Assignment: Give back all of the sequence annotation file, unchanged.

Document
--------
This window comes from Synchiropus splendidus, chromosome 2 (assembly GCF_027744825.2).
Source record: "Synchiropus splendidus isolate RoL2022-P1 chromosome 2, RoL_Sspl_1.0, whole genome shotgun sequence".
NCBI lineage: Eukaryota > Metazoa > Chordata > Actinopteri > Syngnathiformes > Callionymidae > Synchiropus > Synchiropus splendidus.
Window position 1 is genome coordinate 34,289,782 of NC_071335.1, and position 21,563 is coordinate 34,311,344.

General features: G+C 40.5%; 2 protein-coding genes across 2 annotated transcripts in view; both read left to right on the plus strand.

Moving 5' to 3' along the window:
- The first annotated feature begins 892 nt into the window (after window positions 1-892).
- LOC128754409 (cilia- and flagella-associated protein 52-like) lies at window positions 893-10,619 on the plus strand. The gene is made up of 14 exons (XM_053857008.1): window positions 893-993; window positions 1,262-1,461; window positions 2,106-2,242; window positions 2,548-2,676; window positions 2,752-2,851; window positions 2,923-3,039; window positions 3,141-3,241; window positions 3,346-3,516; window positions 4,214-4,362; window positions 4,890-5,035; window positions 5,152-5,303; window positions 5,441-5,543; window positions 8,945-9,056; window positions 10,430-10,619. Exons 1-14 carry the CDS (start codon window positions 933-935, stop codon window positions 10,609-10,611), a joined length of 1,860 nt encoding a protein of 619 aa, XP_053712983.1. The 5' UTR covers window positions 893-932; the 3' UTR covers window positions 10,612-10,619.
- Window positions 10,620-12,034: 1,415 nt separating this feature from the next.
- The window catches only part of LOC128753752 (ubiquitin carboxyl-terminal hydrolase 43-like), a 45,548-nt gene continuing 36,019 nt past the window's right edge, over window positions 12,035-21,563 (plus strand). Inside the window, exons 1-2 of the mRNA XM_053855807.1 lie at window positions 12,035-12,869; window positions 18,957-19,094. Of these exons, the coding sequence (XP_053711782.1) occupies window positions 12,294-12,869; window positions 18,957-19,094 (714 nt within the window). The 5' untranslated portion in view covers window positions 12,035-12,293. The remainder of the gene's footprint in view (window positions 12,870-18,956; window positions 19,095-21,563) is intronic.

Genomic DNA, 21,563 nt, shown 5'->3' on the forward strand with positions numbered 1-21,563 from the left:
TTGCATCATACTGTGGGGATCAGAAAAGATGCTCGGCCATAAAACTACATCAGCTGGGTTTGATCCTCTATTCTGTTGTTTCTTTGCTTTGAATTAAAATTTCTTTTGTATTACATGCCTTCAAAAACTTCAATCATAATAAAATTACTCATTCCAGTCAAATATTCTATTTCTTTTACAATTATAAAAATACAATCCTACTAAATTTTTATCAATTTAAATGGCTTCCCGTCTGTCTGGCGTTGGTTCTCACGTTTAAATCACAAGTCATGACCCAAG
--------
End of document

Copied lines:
This window comes from Synchiropus splendidus, chromosome 2 (assembly GCF_027744825.2).
Source record: "Synchiropus splendidus isolate RoL2022-P1 chromosome 2, RoL_Sspl_1.0, whole genome shotgun sequence".
NCBI lineage: Eukaryota > Metazoa > Chordata > Actinopteri > Syngnathiformes > Callionymidae > Synchiropus > Synchiropus splendidus.
Window position 1 is genome coordinate 34,289,782 of NC_071335.1, and position 21,563 is coordinate 34,311,344.

General features: G+C 40.5%; 2 protein-coding genes across 2 annotated transcripts in view; both read left to right on the plus strand.

Moving 5' to 3' along the window:
- The first annotated feature begins 892 nt into the window (after window positions 1-892).
- LOC128754409 (cilia- and flagella-associated protein 52-like) lies at window positions 893-10,619 on the plus strand. The gene is made up of 14 exons (XM_053857008.1): window positions 893-993; window positions 1,262-1,461; window positions 2,106-2,242; window positions 2,548-2,676; window positions 2,752-2,851; window positions 2,923-3,039; window positions 3,141-3,241; window positions 3,346-3,516; window positions 4,214-4,362; window positions 4,890-5,035; window positions 5,152-5,303; window positions 5,441-5,543; window positions 8,945-9,056; window positions 10,430-10,619. Exons 1-14 carry the CDS (start codon window positions 933-935, stop codon window positions 10,609-10,611), a joined length of 1,860 nt encoding a protein of 619 aa, XP_053712983.1. The 5' UTR covers window positions 893-932; the 3' UTR covers window positions 10,612-10,619.
- Window positions 10,620-12,034: 1,415 nt separating this feature from the next.
- The window catches only part of LOC128753752 (ubiquitin carboxyl-terminal hydrolase 43-like), a 45,548-nt gene continuing 36,019 nt past the window's right edge, over window positions 12,035-21,563 (plus strand). Inside the window, exons 1-2 of the mRNA XM_053855807.1 lie at window positions 12,035-12,869; window positions 18,957-19,094. Of these exons, the coding sequence (XP_053711782.1) occupies window positions 12,294-12,869; window positions 18,957-19,094 (714 nt within the window). The 5' untranslated portion in view covers window positions 12,035-12,293. The remainder of the gene's footprint in view (window positions 12,870-18,956; window positions 19,095-21,563) is intronic.

Genomic DNA, 21,563 nt, shown 5'->3' on the forward strand with positions numbered 1-21,563 from the left:
TTGCATCATACTGTGGGGATCAGAAAAGATGCTCGGCCATAAAACTACATCAGCTGGGTTTGATCCTCTATTCTGTTGTTTCTTTGCTTTGAATTAAAATTTCTTTTGTATTACATGCCTTCAAAAACTTCAATCATAATAAAATTACTCATTCCAGTCAAATATTCTATTTCTTTTACAATTATAAAAATACAATCCTACTAAATTTTTATCAATTTAAATGGCTTCCCGTCTGTCTGGCGTTGGTTCTCACGTTTAAATCACAAGTCATGACCCAAG